Defensive DrivingYour level of concentration is another biggy. Cell phones, email, talking to passengers, music, smoking, eating, drinking, doing makeup, reading, looking at the map, thinking about your divorce, watching movies, playing trumpetů And million other big and small distractions. All those things just kill your reaction time. You need to leave yourself room for error. If you can't increase the distance due to heavy traffic, you need to pick between driving and whatever distraction you have at the moment. Either stop playing trumpet or stop on the shoulder until you are done with trumpet.

Level of concentration goes hand in hand with your current driving style, too. Current means how you are driving right here and now. For a sake of simplicity, let's say there are three possible styles: relaxed, normal, and active. Two-second rule belongs to the normal driving style, something that you do every day.

When you are relaxed (sightseeing for example), your level of concentration is low, your mind works slower, and you don't want sudden surprises. They will break your relaxed state. So, you leave yourself more room to react - means bigger distance. The more relaxed you are, the bigger distance should be. Sometimes it is not possible to maintain the distance you deem safe. This is the signal to you to either exit your relaxed state and increase your focus on driving, or to stop your car and try to relax on the shoulder.

When you are active (not to say aggressive), you often want the shortest distance possible in order to be able to swerve between other cars and get to the open space. While they don't teach you this on defensive driving courses, it can be done safely, but it requires the highest level of concentration. You can literally sit on the rear bumper of another car for a few moments without any consequences, but you have to be 100% focused on your driving to be able to do so. And your shape and skills should be close to perfection, too.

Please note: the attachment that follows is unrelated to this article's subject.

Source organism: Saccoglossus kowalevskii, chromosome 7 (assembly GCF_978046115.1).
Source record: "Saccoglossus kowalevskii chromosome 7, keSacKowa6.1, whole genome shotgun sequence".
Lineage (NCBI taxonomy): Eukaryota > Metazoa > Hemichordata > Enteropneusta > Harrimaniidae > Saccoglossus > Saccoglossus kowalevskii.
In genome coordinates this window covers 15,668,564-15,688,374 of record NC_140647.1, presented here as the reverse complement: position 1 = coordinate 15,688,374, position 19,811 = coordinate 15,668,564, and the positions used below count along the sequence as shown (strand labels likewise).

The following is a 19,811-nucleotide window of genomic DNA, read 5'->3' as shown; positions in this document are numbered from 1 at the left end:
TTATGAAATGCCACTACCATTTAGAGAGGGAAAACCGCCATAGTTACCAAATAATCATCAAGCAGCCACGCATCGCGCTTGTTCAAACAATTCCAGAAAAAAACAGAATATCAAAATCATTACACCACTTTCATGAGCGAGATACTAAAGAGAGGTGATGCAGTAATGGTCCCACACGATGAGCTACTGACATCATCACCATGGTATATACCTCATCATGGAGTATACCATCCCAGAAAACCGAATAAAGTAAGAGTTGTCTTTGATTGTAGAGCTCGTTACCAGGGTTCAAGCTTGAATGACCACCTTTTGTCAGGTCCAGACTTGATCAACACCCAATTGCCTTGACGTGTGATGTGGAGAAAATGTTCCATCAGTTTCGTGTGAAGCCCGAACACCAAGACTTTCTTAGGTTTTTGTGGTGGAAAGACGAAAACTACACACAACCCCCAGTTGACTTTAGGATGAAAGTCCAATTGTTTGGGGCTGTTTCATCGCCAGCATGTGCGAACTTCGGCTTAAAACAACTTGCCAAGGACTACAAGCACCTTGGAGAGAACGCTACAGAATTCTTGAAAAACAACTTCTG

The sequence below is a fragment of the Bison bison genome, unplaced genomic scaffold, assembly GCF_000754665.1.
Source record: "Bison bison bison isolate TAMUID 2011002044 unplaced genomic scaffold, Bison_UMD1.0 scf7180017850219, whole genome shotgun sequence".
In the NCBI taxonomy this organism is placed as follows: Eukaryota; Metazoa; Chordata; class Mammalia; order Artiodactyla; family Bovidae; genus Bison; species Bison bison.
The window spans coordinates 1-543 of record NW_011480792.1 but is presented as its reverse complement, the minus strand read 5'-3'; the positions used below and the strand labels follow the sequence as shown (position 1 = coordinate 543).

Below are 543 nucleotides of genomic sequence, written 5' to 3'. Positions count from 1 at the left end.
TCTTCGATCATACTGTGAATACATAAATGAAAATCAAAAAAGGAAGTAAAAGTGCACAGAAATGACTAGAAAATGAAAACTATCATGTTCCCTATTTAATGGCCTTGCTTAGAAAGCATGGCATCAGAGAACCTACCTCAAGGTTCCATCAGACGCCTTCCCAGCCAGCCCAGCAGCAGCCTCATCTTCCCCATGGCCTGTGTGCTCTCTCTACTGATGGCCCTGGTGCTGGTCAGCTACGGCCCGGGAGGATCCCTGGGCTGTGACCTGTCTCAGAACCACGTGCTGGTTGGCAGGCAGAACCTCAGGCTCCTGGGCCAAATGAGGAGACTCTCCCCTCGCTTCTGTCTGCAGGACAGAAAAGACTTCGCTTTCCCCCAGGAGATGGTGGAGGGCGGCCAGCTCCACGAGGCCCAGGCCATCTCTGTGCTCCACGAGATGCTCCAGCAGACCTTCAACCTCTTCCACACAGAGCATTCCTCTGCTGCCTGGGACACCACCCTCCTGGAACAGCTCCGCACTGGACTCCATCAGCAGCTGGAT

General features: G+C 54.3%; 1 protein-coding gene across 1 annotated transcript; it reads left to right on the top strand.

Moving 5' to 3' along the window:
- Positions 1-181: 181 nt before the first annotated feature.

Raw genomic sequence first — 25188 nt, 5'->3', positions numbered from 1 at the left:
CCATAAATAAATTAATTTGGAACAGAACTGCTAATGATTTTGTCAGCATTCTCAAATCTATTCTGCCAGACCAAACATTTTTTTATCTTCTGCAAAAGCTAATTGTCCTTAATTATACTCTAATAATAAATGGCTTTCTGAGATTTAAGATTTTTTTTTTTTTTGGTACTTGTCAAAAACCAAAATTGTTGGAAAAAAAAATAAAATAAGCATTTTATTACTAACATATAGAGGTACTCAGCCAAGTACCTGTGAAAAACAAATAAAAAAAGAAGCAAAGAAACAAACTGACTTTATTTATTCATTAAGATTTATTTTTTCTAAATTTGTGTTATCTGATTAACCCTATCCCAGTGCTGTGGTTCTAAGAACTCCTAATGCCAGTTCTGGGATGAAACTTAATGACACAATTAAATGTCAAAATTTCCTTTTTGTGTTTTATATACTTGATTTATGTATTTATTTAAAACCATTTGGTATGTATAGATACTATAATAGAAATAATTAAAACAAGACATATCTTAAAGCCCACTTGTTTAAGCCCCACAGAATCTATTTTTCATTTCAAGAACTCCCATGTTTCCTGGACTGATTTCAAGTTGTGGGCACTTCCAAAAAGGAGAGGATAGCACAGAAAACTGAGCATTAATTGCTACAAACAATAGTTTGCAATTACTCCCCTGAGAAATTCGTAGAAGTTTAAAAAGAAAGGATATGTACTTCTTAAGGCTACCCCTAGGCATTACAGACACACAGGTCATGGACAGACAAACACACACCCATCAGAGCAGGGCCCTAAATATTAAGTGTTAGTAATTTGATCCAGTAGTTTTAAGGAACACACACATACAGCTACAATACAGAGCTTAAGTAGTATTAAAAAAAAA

Overall, the required level of concentration on driving is in inverse proportion to the distance to the car in front of you.. The closer you follow, the more focused you have to be, all other things being equal. If you can't maintain enough focus - increase the distance. As easy as that. There is no way around, and this is one of the fundamental laws of defensive driving.

Now, does the distance depend on road conditions? Many drivers (and instructors) think it does. They do not consider the fact that your car needs approximately the same space to stop as the car in front of you. In any weather. At least this is applicable to the vast majority of cars excluding possibly heavy trucks and antiques. The stopping distance for a given road conditions is about the same among all the cars on the road - assuming the skill level of all drivers is about the same, too.

That means that the popular advice to vary the distance to the car in front of you according to the road conditions seems to be not that smart - another car stopping distance increases about the same amount as yours, right? Well, there is a twist to that. If you have to ask those questions, your skill level is most probably not very high. And if the driver in front of you has much better braking skills - yes, you need to increase the distance. Bad weather is exactly when braking skills do make a difference in stopping distance.

I do not have that problem, and I do not have to compensate for other drivers' better skills - cause my skills are among the best ones around - and this allows me not to increase the distance in such a case. You have to assess your braking skills honestly, and decide accordingly, and it is always better to err on the side of caution. And - sometimes you still want to keep a bigger distance in the rain or snow because of visibility problems. Yes, you need more reaction time if you can't see clearly what's going on in front of you.

All this puts adverse road conditions in the same bucket as driver's skills, shape, and concentration level in terms of the distance you need to maintain. As soon as you experience ANY of those being worse than usual, you need to increase the distance, sometimes dramatically. When I have to drive being sleepy or drunk (professional driver on a closed course - don't try this at home LOL) I keep the distance SEVERAL TIMES more than my usual couple of seconds.

I have a separate article (with pics!) about the distance at stoplights, so I'm not discussing those issues here.
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FRE